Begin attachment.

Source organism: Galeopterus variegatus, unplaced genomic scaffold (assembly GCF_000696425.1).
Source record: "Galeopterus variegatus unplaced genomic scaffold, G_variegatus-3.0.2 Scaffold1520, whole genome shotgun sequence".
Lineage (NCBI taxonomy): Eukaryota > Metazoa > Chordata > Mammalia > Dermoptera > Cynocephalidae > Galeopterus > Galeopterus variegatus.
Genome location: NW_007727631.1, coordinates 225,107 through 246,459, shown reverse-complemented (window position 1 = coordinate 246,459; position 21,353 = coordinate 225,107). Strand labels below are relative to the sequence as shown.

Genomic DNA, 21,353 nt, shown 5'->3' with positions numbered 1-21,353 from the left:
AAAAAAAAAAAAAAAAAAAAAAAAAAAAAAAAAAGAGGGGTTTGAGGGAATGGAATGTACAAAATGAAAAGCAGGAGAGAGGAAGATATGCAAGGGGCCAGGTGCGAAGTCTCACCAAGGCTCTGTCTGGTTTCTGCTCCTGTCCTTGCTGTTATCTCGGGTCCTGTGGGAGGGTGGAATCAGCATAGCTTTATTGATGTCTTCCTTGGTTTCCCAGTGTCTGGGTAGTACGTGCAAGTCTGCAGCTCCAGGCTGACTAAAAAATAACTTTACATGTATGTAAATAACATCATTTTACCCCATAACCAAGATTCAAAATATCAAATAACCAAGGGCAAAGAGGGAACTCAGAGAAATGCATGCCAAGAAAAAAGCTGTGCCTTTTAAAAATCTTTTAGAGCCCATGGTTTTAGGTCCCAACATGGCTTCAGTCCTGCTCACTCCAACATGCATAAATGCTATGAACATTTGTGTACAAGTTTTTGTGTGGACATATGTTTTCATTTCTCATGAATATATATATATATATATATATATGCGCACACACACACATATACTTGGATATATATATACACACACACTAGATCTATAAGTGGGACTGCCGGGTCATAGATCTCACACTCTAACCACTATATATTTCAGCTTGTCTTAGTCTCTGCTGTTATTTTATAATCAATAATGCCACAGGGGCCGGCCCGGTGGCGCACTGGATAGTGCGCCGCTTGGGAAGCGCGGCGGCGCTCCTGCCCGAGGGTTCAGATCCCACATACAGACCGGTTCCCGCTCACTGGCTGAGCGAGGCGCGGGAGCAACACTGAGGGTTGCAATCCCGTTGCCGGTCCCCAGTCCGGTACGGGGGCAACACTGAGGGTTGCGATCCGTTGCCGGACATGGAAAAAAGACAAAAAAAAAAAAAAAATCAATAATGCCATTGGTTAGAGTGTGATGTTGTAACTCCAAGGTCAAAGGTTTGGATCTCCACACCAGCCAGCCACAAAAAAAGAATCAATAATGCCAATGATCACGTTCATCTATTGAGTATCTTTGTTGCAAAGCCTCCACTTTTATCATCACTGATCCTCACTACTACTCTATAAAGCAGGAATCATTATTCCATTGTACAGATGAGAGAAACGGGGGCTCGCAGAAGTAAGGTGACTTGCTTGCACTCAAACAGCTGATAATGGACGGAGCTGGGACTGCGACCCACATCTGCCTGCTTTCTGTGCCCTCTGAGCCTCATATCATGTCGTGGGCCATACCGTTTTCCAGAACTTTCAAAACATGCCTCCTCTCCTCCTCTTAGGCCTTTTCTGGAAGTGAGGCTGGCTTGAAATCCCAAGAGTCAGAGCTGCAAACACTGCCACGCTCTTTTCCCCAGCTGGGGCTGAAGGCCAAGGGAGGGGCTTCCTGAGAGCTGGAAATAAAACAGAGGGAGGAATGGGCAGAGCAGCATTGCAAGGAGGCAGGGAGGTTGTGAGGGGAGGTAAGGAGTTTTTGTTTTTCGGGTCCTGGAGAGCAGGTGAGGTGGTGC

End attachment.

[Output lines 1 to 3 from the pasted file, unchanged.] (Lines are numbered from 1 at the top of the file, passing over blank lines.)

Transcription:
Source organism: Galeopterus variegatus, unplaced genomic scaffold (assembly GCF_000696425.1).
Source record: "Galeopterus variegatus unplaced genomic scaffold, G_variegatus-3.0.2 Scaffold1520, whole genome shotgun sequence".
Lineage (NCBI taxonomy): Eukaryota > Metazoa > Chordata > Mammalia > Dermoptera > Cynocephalidae > Galeopterus > Galeopterus variegatus.